A physician, a civil engineer, and a computer scientist were arguing about what was the oldest profession in the world. The physician remarked, “Well, in the Bible, it says that God created Eve from a rib taken out of Adam. This clearly required surgery, and so I can rightly claim that mine is the oldest profession in the world.” The civil engineer interrupted, and said, “But even earlier in the book of Genesis, it states that God created the order of the heavens and the earth from out of the chaos. This was the first and certainly the most spectacular application of civil engineering. Therefore, fair doctor, you are wrong: mine is the oldest profession in the world.” The computer scientist leaned back in her chair, smiled, and then said confidently, “Ah, but who do you think created the chaos?”
One prime (not the only) reason for the chaos is rigidity of software architecture and design, by rigidity I meant how easy or hard is it to replace an existing algorithm or a feature or a component with a new and better one. If a component can be replaced with a better one, like replace one caching strategy with other, RDBMS with NoSQL without having to refactor entire code base then design/architecture can be called flexible or stable. But how many times changes like these are contained to a class or two.
In present world where there are millions of software developers connected through internet and in the virtual company of Uncle Bob, Martin Fowler, Mark Seemann and a long list of craftsmen we still see software projects with rigid architectures and bad code. Why do these happen?
In Ramayan, Sita asks Ravana
इह सन्तो न वा सन्ति सतो वा नानुवर्तसे |
तथाहि विपरीता ते बुद्धिराचारवर्जिता ||
Which roughly translates to “Is there no learned person in Lanka who can preach you righteous behavior or is it that he/she preaches and you don’t listen!!! Where is the problem?”
This dialogue between Sita and Ravana suits software professionals more than any other. There are myriad of articles, books, videos on OOAD, SOLID principles and, Patterns and Practices by renowned software professionals that will help in building optimal designs and architecture. But good designs and code are rare sightings. One reason for current status quo, is that engineers and architects spend good amount of time debating about current and upcoming features and creating architecture and designs for present and future needs. Outcome of these discussions is, bring things together, which should never have been together, like employee and his/her reporting functionalities. This coupling leads to rigidity and software becomes unmanageable. “Change is inevitable” this is undeniable truth that history, software craftsmen and all resources on the internet have been saying and engineers have been ignoring.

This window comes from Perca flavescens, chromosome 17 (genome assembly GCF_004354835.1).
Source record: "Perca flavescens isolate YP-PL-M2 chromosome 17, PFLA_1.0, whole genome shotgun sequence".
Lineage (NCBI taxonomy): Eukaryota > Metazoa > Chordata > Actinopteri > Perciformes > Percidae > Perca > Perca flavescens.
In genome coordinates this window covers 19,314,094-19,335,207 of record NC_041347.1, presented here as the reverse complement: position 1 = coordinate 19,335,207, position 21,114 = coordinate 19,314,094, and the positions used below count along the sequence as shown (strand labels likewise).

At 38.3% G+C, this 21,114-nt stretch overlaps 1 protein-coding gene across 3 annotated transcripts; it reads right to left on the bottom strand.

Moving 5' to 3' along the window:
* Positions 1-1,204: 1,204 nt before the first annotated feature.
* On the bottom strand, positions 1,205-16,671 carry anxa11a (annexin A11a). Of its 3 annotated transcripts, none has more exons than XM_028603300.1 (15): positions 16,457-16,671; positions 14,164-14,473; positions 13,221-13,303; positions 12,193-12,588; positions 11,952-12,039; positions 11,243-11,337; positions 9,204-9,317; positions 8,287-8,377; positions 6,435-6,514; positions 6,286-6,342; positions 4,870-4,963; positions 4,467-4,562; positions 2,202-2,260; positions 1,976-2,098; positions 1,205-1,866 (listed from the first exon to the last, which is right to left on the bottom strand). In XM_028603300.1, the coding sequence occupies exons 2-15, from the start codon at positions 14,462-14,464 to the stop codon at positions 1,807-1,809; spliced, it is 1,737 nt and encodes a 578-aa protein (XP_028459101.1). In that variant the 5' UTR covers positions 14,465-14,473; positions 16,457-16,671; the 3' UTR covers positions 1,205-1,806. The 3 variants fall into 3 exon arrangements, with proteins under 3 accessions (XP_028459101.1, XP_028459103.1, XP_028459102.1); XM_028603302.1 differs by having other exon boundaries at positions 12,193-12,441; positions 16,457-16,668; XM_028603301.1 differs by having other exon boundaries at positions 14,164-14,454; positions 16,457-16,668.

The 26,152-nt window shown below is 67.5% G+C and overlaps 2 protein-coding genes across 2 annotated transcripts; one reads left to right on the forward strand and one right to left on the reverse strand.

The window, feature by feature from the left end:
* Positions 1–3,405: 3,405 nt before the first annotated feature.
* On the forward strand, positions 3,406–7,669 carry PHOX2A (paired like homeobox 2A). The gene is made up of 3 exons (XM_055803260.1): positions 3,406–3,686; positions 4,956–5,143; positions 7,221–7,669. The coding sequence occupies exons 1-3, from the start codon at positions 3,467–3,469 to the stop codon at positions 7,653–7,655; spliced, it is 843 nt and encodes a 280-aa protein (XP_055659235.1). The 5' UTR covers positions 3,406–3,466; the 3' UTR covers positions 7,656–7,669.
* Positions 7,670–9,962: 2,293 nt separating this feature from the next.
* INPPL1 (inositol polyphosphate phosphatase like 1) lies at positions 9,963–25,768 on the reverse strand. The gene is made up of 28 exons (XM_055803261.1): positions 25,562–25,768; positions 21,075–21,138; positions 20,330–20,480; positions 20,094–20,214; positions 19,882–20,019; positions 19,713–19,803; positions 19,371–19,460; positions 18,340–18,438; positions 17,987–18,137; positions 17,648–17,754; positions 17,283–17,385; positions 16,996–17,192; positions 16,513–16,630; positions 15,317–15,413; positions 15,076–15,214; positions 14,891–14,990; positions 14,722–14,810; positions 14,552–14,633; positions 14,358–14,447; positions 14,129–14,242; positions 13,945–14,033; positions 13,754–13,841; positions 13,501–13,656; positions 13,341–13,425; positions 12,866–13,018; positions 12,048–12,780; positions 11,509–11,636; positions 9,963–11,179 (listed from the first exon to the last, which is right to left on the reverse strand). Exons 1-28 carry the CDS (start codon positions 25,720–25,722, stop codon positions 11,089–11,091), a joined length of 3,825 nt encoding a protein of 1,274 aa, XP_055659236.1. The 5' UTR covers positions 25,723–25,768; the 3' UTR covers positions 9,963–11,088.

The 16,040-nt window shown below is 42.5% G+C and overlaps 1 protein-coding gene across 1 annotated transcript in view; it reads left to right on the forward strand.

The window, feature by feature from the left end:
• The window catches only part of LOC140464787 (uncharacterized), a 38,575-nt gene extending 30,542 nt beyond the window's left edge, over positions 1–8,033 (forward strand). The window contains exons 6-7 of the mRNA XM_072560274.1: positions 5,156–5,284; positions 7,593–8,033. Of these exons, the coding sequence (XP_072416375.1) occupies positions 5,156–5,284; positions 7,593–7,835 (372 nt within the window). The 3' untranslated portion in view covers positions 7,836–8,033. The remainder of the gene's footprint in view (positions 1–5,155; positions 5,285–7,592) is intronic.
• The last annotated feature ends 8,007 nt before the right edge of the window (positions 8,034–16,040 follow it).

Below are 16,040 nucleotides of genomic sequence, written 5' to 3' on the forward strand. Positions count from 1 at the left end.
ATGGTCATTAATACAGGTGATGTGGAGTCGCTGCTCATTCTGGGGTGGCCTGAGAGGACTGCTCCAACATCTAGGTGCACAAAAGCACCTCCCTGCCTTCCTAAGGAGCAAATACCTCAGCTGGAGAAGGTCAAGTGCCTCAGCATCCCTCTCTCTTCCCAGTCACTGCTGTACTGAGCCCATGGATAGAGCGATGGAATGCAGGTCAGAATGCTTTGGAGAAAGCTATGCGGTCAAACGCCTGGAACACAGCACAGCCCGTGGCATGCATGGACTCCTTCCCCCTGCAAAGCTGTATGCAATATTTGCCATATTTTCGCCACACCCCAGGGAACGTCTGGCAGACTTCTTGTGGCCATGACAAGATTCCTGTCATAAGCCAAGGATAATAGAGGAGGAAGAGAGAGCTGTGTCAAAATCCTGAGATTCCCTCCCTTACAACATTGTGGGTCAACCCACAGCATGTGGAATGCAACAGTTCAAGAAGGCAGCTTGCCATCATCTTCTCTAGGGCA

To avoid these familiar situations in the future, every software professional should ask oneself following set of questions before proposing and finalizing an architecture and design
How will my architecture/design handle change?
How many components/modules will be affected if I’ve to replace a component with another. For instance, if we are changing message tracking functionality will alerting be impacted? How will I manage changes to tracking without affecting alerting?
Am I designing for the exact customer requirements or am I over-designing assuming that customer will have additional requirements in future?
How will I unit-test my code?
If I’ve to make changes to my code do I have unit-tests to check if I broke any existing functionality?
Am I taking any direct dependency on external components like using stored procedures in my class functions.
As long as we are designing for present and not future and ensuring that coupling is minimal, chaos can be managed and reduced. Take care of present, future will take care of itself This discussion is more relevant in the age of cloud computing than before because proliferation of new SaaS and PaaS services with competitive pricing models and the need to stay competitive has put us under tremendous pressure. We have to choose right services and replace existing services without major downtime and maintenance. If we are tightly coupled to existing services and their interfaces then any change in existing interfaces or strategy can potentially put one out-of-business.
To conclude, it is not anymore about right and perfect architectures and designs it is all about optimal architectures and designs, which can meet customer needs at that point of time and can co-evolve with customer business strategy. This is because, software is no more a tactical investment it is strategical advantage for organizations and strategies are influenced by many external factors which are beyond developers span of control and all developers can do is keep their designs open for changes.